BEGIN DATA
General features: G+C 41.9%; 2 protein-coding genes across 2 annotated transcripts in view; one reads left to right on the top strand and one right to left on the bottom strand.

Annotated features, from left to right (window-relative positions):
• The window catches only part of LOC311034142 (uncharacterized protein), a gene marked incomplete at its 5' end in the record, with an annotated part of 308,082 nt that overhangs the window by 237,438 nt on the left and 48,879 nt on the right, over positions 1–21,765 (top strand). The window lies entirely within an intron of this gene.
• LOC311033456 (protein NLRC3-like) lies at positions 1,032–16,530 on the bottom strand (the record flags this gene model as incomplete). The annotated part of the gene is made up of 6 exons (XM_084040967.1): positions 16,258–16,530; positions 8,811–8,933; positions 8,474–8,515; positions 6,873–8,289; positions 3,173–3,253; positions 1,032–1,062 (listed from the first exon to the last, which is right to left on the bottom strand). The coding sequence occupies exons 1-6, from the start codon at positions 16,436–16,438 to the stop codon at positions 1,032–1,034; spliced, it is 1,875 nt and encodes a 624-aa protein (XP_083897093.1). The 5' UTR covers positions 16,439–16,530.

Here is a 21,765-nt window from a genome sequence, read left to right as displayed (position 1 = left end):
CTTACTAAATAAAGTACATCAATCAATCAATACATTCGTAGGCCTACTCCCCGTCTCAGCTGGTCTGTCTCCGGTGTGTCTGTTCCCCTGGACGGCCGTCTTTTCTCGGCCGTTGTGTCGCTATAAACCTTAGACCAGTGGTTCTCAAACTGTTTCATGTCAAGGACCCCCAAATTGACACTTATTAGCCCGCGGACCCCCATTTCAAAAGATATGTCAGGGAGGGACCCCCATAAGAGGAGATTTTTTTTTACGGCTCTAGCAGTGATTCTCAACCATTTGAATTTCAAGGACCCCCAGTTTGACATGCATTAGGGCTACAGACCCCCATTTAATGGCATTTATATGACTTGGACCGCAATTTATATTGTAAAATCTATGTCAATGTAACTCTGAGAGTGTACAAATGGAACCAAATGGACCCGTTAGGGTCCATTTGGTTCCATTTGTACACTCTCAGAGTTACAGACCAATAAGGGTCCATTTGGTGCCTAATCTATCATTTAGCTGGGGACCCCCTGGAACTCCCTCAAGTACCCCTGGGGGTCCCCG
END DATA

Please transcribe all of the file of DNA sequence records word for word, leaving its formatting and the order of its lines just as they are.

General features: G+C 41.9%; 2 protein-coding genes across 2 annotated transcripts in view; one reads left to right on the top strand and one right to left on the bottom strand.

Annotated features, from left to right (window-relative positions):
• The window catches only part of LOC311034142 (uncharacterized protein), a gene marked incomplete at its 5' end in the record, with an annotated part of 308,082 nt that overhangs the window by 237,438 nt on the left and 48,879 nt on the right, over positions 1–21,765 (top strand). The window lies entirely within an intron of this gene.
• LOC311033456 (protein NLRC3-like) lies at positions 1,032–16,530 on the bottom strand (the record flags this gene model as incomplete). The annotated part of the gene is made up of 6 exons (XM_084040967.1): positions 16,258–16,530; positions 8,811–8,933; positions 8,474–8,515; positions 6,873–8,289; positions 3,173–3,253; positions 1,032–1,062 (listed from the first exon to the last, which is right to left on the bottom strand). The coding sequence occupies exons 1-6, from the start codon at positions 16,436–16,438 to the stop codon at positions 1,032–1,034; spliced, it is 1,875 nt and encodes a 624-aa protein (XP_083897093.1). The 5' UTR covers positions 16,439–16,530.

Here is a 21,765-nt window from a genome sequence, read left to right as displayed (position 1 = left end):
CTTACTAAATAAAGTACATCAATCAATCAATACATTCGTAGGCCTACTCCCCGTCTCAGCTGGTCTGTCTCCGGTGTGTCTGTTCCCCTGGACGGCCGTCTTTTCTCGGCCGTTGTGTCGCTATAAACCTTAGACCAGTGGTTCTCAAACTGTTTCATGTCAAGGACCCCCAAATTGACACTTATTAGCCCGCGGACCCCCATTTCAAAAGATATGTCAGGGAGGGACCCCCATAAGAGGAGATTTTTTTTTACGGCTCTAGCAGTGATTCTCAACCATTTGAATTTCAAGGACCCCCAGTTTGACATGCATTAGGGCTACAGACCCCCATTTAATGGCATTTATATGACTTGGACCGCAATTTATATTGTAAAATCTATGTCAATGTAACTCTGAGAGTGTACAAATGGAACCAAATGGACCCGTTAGGGTCCATTTGGTTCCATTTGTACACTCTCAGAGTTACAGACCAATAAGGGTCCATTTGGTGCCTAATCTATCATTTAGCTGGGGACCCCCTGGAACTCCCTCAAGTACCCCTGGGGGTCCCCG